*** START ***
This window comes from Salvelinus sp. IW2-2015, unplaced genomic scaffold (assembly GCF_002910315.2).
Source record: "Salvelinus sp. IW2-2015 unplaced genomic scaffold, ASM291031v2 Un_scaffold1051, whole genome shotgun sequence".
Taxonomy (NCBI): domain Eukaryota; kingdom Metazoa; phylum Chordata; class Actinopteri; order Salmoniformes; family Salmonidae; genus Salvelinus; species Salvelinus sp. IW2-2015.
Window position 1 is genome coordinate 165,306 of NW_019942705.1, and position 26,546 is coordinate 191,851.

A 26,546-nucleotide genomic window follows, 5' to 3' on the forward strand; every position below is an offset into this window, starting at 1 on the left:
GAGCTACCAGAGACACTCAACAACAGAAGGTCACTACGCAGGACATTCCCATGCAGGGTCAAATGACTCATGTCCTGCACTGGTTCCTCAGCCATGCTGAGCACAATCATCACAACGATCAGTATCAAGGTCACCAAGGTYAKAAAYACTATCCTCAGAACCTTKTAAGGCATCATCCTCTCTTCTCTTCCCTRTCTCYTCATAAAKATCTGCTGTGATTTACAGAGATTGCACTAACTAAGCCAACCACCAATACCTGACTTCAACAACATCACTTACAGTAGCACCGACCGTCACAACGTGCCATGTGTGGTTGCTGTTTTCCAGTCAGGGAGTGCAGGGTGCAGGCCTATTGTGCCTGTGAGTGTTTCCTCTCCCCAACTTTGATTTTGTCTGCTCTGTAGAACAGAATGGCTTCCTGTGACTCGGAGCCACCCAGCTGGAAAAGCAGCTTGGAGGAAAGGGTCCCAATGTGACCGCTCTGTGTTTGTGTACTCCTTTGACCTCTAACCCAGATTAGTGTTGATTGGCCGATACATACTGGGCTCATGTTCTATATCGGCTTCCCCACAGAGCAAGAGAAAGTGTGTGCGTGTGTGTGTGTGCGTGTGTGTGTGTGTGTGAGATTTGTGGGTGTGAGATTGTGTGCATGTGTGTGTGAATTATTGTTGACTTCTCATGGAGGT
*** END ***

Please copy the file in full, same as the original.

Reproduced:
This window comes from Salvelinus sp. IW2-2015, unplaced genomic scaffold (assembly GCF_002910315.2).
Source record: "Salvelinus sp. IW2-2015 unplaced genomic scaffold, ASM291031v2 Un_scaffold1051, whole genome shotgun sequence".
Taxonomy (NCBI): domain Eukaryota; kingdom Metazoa; phylum Chordata; class Actinopteri; order Salmoniformes; family Salmonidae; genus Salvelinus; species Salvelinus sp. IW2-2015.
Window position 1 is genome coordinate 165,306 of NW_019942705.1, and position 26,546 is coordinate 191,851.

A 26,546-nucleotide genomic window follows, 5' to 3' on the forward strand; every position below is an offset into this window, starting at 1 on the left:
GAGCTACCAGAGACACTCAACAACAGAAGGTCACTACGCAGGACATTCCCATGCAGGGTCAAATGACTCATGTCCTGCACTGGTTCCTCAGCCATGCTGAGCACAATCATCACAACGATCAGTATCAAGGTCACCAAGGTYAKAAAYACTATCCTCAGAACCTTKTAAGGCATCATCCTCTCTTCTCTTCCCTRTCTCYTCATAAAKATCTGCTGTGATTTACAGAGATTGCACTAACTAAGCCAACCACCAATACCTGACTTCAACAACATCACTTACAGTAGCACCGACCGTCACAACGTGCCATGTGTGGTTGCTGTTTTCCAGTCAGGGAGTGCAGGGTGCAGGCCTATTGTGCCTGTGAGTGTTTCCTCTCCCCAACTTTGATTTTGTCTGCTCTGTAGAACAGAATGGCTTCCTGTGACTCGGAGCCACCCAGCTGGAAAAGCAGCTTGGAGGAAAGGGTCCCAATGTGACCGCTCTGTGTTTGTGTACTCCTTTGACCTCTAACCCAGATTAGTGTTGATTGGCCGATACATACTGGGCTCATGTTCTATATCGGCTTCCCCACAGAGCAAGAGAAAGTGTGTGCGTGTGTGTGTGTGCGTGTGTGTGTGTGTGTGAGATTTGTGGGTGTGAGATTGTGTGCATGTGTGTGTGAATTATTGTTGACTTCTCATGGAGGT